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removed but the cutaneous nerves are still present, and
the dissector should revise them before proceeding with the
dissection.

On the medial side are branches of the intercosto-brachial
nerve ; lateral to them lies the posterior brachial cutaneous
branch of the radial nerve, and, along the lateral margin of
the arm, is the dorsal cutaneous nerve of the forearm, also
a branch of the radial nerve.

Dissection. Make a vertical incision through the deep fascia
as far as the olecranon of the ulna, and a transverse incision
across the olecranon from one epicondyle to the other, taking
care not to injure the dorsal cutaneous nerve of the forearm.
Reflect the flaps of deep fascia to their respective sides until
their continuity with the medial and lateral intermuscular septa
respectively is demonstrated. As the medial flap is reflected,
avoid injury to the ulnar nerve which descends towards the
medial epicondyle on the medial head of the triceps. It is
accompanied by the superior ulnar collateral artery. When
the reflection of the flaps is completed clean the triceps muscle
and define carefully its attachments to the scapula, to the humerus,
and to the ulna.

M. Triceps Brachii. The triceps muscle occupies the
entire posterior osteo-fascial compartment of the arm. It
arises by a long head from the scapula, and by two shorter
heads, lateral and medial, from the humerus. The fleshy
fibres of the three heads join a common tendon, which is
inserted into the proximal surface of the olecranon of the



DORSUM OF THE ARM



Teres minor
Infraspinatus



Triceps (lateral i
head)



Deltoid 4i :



Brachialis -
Sulcus for radial



ulna. The superficial
part of the muscle is, for
the most part, formed by
the long head and the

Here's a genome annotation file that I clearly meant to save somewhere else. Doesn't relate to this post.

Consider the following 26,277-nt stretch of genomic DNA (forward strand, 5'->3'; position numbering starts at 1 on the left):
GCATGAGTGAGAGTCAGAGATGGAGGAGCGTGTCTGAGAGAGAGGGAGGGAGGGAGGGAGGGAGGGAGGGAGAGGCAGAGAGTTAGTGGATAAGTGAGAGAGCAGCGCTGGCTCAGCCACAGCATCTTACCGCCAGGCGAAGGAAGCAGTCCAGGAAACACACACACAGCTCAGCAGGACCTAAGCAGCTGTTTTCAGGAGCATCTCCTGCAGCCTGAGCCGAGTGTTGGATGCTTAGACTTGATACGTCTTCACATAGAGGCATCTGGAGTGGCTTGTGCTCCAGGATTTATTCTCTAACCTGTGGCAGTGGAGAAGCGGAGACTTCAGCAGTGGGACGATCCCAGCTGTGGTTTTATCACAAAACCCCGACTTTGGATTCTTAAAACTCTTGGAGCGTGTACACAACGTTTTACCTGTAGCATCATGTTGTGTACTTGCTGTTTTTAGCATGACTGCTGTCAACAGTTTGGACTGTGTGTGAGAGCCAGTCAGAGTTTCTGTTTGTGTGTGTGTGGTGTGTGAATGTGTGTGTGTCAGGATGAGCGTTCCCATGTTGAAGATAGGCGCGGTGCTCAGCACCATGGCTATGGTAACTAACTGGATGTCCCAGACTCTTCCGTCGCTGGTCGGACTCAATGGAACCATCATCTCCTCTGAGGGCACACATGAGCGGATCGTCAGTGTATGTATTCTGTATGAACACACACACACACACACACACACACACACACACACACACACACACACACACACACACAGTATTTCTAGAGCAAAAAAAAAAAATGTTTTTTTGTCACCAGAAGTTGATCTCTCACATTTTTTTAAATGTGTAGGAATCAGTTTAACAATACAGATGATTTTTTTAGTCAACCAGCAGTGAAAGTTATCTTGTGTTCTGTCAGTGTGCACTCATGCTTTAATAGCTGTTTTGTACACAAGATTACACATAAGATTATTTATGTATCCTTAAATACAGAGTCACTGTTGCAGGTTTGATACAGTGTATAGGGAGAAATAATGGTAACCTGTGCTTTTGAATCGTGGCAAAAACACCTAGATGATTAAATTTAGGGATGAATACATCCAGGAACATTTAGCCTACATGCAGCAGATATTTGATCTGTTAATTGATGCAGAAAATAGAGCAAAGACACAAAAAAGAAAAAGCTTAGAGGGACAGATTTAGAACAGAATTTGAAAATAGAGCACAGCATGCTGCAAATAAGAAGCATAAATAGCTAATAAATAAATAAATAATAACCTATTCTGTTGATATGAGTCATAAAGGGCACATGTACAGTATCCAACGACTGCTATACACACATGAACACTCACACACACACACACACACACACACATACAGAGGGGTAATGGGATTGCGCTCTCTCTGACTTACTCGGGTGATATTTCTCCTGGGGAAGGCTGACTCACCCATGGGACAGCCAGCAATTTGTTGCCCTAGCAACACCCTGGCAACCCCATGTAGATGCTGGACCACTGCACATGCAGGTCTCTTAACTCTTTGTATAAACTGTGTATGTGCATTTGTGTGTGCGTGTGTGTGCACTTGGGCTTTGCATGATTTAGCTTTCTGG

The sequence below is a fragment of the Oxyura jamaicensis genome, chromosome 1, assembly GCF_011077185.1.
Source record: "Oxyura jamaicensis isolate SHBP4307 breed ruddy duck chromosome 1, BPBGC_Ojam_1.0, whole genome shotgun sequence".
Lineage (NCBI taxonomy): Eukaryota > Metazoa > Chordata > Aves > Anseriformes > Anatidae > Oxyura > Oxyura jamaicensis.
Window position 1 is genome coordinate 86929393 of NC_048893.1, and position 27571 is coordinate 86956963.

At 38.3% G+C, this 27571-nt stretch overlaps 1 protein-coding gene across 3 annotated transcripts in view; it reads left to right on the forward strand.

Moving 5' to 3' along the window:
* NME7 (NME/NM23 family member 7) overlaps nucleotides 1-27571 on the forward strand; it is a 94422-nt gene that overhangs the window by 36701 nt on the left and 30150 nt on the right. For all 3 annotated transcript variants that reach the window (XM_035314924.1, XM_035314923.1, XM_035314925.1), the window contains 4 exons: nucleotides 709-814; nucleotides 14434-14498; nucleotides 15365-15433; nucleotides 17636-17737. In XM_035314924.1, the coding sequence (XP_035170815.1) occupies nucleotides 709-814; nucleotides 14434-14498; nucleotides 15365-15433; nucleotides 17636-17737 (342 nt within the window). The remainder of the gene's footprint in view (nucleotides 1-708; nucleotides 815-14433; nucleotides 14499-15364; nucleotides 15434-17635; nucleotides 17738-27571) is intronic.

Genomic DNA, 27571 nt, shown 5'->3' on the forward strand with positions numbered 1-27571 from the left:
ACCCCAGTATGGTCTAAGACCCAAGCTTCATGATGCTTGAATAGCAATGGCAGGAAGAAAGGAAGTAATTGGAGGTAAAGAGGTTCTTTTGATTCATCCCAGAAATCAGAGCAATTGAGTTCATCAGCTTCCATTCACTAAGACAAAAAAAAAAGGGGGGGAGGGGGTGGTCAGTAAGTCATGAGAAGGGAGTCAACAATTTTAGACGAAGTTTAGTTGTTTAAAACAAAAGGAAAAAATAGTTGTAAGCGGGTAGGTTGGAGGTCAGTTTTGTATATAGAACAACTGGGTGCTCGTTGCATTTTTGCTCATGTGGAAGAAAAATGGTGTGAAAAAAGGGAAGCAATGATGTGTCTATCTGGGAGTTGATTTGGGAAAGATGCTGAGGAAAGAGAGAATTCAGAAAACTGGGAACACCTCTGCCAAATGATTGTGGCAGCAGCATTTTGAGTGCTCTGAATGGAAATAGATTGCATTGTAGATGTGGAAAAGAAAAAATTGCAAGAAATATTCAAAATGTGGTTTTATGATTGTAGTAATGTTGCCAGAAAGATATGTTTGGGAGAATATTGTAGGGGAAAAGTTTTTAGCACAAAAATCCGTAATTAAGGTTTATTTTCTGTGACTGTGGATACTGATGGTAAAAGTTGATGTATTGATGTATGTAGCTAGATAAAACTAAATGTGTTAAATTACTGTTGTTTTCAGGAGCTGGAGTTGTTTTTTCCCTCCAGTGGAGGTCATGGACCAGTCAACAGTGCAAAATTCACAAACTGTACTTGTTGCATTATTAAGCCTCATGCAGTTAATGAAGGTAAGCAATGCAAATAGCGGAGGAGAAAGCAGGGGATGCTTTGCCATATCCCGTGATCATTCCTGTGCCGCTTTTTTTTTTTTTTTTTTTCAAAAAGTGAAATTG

lateral head of the muscle.
The medial head is deeply
placed ; only a very small
portion of it appears super-
ficially, in the distal part
of the arm, on each side
of the common tendon of
insertion.

The long head of the
triceps arises, by a flattened
tendon, from the rough
triangular impression on
the upper part of the
axillary border and the
lower aspect of the neck
of the scapula in the in-
terval between the teres
minor and subscapularis
muscles (Fig. 24, p. 46).

The two humeral heads
take origin from the pos-
terior aspect of the hum-
erus ; and if it is borne in
mind that no fibres arise
from the sulcus for the
radial nerve and that the
groove intervenes between
the origins of the two
heads, their relations will
be easily understood. The
dissector should provide
himself with a humerus,
and, having first identified
the sulcus for the radial

nerve, proceed to map out

. FIG. 48. Dorsal aspect of the Humerus

the areas Of attachment with Attachments of Muscles mapped out.

of the humeral heads of

the triceps as they are exhibited in the dissected part.

VOL. I 8



Medial epi-
condyle



"| Origin
J-ofex-
J tensors



Anconaeus



ii4 THE SUPERIOR EXTREMITY

The lateral head of the triceps arises from the lateral and
posterior aspect of the body of the humerus, proximal to the
sulcus for the radial nerve. It takes origin, by short tendin-
ous fibres, along a line which passes distally from the insertion
of the teres minor to the proximal border of the sulcus for
the radial nerve. But it derives fibres also from a strong
fascial bridge or arch which is thrown over the groove so as
to give protection to the profunda brachii artery and the
radial nerve. The strength and position of this arch can be
estimated by thrusting the handle of the knife distally and
laterally in the sulcus for the radial nerve, and along the
course of the nerve and artery, under the lateral head of
the triceps. By its distal end the arch is connected with the
lateral intermuscular septum.

The medial head of the triceps is placed distal to the sulcus
for the radial nerve. Its proximal end, which is narrow and
pointed, lies close to the distal end of the insertion of the
teres major. The origin gradually widens as the sulcus for
the radial nerve passes towards the lateral border of the
humerus, and in the distal third of the arm it covers the
posterior surface of the humerus from the lateral to the medial
border (Fig. 48). It springs also from the posterior surface
of the medial intermuscular septum, and from the distal part
of the corresponding surface of the lateral intermuscular
septum. The medial head of the triceps, therefore, has very
much the same origin from the posterior surface of the bone
that the brachialis has from the anterior aspect.

The dissector should now study the common tendon of
insertion of the triceps. The long and the lateral heads end
in a broad, flat tendon, which is inserted into the back part
of the proximal surface of the olecranon, and at the same
time gives off, on the lateral side, a strong expansion to the
fascia of the forearm as it covers the anconseus muscle. The